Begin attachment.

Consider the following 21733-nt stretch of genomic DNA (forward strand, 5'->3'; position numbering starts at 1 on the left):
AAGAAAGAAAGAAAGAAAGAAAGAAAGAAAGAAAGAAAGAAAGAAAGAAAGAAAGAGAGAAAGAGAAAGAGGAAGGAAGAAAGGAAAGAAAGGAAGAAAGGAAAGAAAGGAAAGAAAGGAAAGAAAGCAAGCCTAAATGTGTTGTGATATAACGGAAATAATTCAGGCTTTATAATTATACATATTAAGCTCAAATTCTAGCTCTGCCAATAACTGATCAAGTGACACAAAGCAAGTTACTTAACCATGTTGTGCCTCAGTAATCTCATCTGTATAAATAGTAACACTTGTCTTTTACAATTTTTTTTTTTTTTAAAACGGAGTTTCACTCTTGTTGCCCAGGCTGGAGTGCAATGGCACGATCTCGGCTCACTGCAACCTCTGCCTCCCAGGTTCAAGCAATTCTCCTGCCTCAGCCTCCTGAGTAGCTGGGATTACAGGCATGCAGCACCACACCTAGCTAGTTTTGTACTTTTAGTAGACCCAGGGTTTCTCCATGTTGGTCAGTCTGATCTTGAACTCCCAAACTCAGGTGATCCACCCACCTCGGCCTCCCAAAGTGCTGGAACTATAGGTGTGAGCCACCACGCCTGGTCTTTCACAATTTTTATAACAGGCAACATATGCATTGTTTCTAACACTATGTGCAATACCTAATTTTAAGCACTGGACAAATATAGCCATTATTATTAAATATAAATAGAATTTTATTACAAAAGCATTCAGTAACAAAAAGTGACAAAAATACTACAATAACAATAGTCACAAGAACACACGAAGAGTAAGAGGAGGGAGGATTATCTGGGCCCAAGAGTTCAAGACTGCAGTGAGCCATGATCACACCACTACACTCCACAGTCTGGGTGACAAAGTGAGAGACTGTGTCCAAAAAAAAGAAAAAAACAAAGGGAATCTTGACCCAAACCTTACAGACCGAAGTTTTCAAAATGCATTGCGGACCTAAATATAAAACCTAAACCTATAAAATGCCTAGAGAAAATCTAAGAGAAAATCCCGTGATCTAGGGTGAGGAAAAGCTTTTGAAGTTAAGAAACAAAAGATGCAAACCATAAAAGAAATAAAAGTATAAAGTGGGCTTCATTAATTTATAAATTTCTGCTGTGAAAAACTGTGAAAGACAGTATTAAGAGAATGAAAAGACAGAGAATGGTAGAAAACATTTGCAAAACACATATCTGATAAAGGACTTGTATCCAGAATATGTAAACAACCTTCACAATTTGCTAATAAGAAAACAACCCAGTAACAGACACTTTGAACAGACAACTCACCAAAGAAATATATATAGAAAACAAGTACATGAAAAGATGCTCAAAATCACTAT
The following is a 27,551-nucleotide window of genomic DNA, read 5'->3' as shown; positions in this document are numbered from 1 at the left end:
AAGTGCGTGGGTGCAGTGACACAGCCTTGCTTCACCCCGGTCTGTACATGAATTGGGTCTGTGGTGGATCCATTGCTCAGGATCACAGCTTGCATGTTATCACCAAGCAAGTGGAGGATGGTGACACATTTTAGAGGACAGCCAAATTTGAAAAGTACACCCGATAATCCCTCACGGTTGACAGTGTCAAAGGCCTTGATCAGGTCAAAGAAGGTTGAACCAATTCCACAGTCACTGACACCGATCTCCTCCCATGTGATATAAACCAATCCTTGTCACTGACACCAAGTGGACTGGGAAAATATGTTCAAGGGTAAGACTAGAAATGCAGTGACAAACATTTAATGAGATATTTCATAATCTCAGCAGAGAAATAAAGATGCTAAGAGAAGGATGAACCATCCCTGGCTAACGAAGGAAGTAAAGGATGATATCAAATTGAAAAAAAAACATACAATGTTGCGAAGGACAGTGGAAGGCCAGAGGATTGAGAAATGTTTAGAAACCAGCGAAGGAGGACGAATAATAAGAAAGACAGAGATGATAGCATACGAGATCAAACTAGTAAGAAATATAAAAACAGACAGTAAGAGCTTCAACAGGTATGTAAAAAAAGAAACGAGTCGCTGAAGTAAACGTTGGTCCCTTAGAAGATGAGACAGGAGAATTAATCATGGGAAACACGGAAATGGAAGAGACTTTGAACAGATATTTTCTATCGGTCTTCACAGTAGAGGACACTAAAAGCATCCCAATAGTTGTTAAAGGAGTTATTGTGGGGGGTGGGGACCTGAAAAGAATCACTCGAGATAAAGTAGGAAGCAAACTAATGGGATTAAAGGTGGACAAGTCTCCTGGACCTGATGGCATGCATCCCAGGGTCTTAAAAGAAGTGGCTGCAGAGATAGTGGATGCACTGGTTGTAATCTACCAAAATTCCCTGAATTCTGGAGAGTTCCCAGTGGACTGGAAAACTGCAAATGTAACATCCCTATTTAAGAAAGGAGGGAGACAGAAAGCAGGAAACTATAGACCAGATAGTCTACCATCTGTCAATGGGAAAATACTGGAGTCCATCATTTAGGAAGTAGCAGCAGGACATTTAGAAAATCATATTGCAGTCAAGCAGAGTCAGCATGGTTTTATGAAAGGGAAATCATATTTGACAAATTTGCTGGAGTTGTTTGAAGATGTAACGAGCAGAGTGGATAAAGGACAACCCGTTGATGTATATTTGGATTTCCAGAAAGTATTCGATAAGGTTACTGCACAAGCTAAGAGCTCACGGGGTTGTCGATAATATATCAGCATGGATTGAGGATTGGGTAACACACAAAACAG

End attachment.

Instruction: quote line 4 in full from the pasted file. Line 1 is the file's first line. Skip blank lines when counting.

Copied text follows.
AAGTGCGTGGGTGCAGTGACACAGCCTTGCTTCACCCCGGTCTGTACATGAATTGGGTCTGTGGTGGATCCATTGCTCAGGATCACAGCTTGCATGTTATCACCAAGCAAGTGGAGGATGGTGACACATTTTAGAGGACAGCCAAATTTGAAAAGTACACCCGATAATCCCTCACGGTTGACAGTGTCAAAGGCCTTGATCAGGTCAAAGAAGGTTGAACCAATTCCACAGTCACTGACACCGATCTCCTCCCATGTGATATAAACCAATCCTTGTCACTGACACCAAGTGGACTGGGAAAATATGTTCAAGGGTAAGACTAGAAATGCAGTGACAAACATTTAATGAGATATTTCATAATCTCAGCAGAGAAATAAAGATGCTAAGAGAAGGATGAACCATCCCTGGCTAACGAAGGAAGTAAAGGATGATATCAAATTGAAAAAAAAACATACAATGTTGCGAAGGACAGTGGAAGGCCAGAGGATTGAGAAATGTTTAGAAACCAGCGAAGGAGGACGAATAATAAGAAAGACAGAGATGATAGCATACGAGATCAAACTAGTAAGAAATATAAAAACAGACAGTAAGAGCTTCAACAGGTATGTAAAAAAAGAAACGAGTCGCTGAAGTAAACGTTGGTCCCTTAGAAGATGAGACAGGAGAATTAATCATGGGAAACACGGAAATGGAAGAGACTTTGAACAGATATTTTCTATCGGTCTTCACAGTAGAGGACACTAAAAGCATCCCAATAGTTGTTAAAGGAGTTATTGTGGGGGGTGGGGACCTGAAAAGAATCACTCGAGATAAAGTAGGAAGCAAACTAATGGGATTAAAGGTGGACAAGTCTCCTGGACCTGATGGCATGCATCCCAGGGTCTTAAAAGAAGTGGCTGCAGAGATAGTGGATGCACTGGTTGTAATCTACCAAAATTCCCTGAATTCTGGAGAGTTCCCAGTGGACTGGAAAACTGCAAATGTAACATCCCTATTTAAGAAAGGAGGGAGACAGAAAGCAGGAAACTATAGACCAGATAGTCTACCATCTGTCAATGGGAAAATACTGGAGTCCATCATTTAGGAAGTAGCAGCAGGACATTTAGAAAATCATATTGCAGTCAAGCAGAGTCAGCATGGTTTTATGAAAGGGAAATCATATTTGACAAATTTGCTGGAGTTGTTTGAAGATGTAACGAGCAGAGTGGATAAAGGACAACCCGTTGATGTATATTTGGATTTCCAGAAAGTATTCGATAAGGTTACTGCACAAGCTAAGAGCTCACGGGGTTGTCGATAATATATCAGCATGGATTGAGGATTGGGTAACACACAAAACAG